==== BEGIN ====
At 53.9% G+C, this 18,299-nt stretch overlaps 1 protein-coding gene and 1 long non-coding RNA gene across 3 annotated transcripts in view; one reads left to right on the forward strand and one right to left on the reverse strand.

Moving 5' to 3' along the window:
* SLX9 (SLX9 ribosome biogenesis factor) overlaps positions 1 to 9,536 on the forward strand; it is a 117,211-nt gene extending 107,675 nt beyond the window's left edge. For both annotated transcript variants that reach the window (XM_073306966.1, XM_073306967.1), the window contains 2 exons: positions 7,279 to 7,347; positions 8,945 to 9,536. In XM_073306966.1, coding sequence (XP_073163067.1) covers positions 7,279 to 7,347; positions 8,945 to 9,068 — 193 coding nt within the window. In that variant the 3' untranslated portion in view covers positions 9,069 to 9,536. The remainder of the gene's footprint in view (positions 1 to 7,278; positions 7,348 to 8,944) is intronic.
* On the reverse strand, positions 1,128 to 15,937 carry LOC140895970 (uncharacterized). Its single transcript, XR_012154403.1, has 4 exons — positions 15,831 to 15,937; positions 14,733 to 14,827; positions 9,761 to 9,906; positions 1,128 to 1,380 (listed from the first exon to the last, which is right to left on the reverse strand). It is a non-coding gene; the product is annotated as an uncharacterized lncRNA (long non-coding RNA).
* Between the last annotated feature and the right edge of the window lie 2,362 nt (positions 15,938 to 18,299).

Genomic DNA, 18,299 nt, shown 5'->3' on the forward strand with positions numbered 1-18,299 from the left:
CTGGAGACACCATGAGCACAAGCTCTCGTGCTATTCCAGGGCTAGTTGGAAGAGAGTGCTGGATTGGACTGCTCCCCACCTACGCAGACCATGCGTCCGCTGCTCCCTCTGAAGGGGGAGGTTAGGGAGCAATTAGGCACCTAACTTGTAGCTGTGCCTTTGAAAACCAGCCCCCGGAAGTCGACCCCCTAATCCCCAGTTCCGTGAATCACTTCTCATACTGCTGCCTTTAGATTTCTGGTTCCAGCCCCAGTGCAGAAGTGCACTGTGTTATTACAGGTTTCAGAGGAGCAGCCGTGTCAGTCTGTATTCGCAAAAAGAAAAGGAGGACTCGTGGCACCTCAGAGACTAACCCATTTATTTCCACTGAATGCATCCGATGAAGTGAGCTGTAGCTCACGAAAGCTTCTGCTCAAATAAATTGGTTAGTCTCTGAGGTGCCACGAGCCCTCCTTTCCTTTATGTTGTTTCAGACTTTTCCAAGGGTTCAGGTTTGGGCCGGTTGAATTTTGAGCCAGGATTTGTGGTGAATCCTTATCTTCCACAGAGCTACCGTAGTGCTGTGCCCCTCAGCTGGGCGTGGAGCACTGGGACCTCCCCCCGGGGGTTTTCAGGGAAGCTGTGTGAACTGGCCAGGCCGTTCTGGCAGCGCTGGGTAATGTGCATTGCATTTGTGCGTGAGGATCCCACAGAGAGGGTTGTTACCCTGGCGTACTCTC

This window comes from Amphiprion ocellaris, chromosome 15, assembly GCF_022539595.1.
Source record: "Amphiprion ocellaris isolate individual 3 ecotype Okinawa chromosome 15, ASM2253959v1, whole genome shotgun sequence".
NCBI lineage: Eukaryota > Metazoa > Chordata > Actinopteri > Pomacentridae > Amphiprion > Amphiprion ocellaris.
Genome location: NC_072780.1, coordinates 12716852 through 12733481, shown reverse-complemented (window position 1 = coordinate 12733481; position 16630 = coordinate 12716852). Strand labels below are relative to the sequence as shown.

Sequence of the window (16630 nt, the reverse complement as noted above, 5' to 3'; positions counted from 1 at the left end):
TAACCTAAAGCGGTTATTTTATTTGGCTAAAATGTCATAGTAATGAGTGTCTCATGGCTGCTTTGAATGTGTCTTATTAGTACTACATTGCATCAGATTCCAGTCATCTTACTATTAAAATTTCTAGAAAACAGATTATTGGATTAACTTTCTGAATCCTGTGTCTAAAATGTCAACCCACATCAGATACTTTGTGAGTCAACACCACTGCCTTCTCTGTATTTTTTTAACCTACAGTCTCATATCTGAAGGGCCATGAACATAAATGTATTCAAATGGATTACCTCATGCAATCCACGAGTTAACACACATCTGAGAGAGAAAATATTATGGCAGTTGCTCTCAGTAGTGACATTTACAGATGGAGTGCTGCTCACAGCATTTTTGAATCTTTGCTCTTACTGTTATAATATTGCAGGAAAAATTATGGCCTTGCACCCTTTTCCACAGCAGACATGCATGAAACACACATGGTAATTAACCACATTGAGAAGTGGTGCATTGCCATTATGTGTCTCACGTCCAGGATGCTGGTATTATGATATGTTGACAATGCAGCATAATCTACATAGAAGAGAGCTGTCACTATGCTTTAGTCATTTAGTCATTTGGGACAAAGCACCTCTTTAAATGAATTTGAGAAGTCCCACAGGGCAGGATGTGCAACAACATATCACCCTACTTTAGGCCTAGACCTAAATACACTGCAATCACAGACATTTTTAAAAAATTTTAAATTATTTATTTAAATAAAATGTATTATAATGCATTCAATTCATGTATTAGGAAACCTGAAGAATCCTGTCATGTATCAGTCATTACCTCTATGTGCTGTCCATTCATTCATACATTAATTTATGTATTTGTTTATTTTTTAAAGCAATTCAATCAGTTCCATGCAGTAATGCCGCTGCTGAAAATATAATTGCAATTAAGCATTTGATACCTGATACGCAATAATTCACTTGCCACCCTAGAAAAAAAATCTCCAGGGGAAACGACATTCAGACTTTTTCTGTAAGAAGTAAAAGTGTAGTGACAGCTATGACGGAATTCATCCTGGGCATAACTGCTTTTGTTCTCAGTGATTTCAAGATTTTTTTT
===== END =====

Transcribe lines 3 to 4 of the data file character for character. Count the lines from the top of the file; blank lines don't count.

* SLX9 (SLX9 ribosome biogenesis factor) overlaps positions 1 to 9,536 on the forward strand; it is a 117,211-nt gene extending 107,675 nt beyond the window's left edge. For both annotated transcript variants that reach the window (XM_073306966.1, XM_073306967.1), the window contains 2 exons: positions 7,279 to 7,347; positions 8,945 to 9,536. In XM_073306966.1, coding sequence (XP_073163067.1) covers positions 7,279 to 7,347; positions 8,945 to 9,068 — 193 coding nt within the window. In that variant the 3' untranslated portion in view covers positions 9,069 to 9,536. The remainder of the gene's footprint in view (positions 1 to 7,278; positions 7,348 to 8,944) is intronic.
* On the reverse strand, positions 1,128 to 15,937 carry LOC140895970 (uncharacterized). Its single transcript, XR_012154403.1, has 4 exons — positions 15,831 to 15,937; positions 14,733 to 14,827; positions 9,761 to 9,906; positions 1,128 to 1,380 (listed from the first exon to the last, which is right to left on the reverse strand). It is a non-coding gene; the product is annotated as an uncharacterized lncRNA (long non-coding RNA).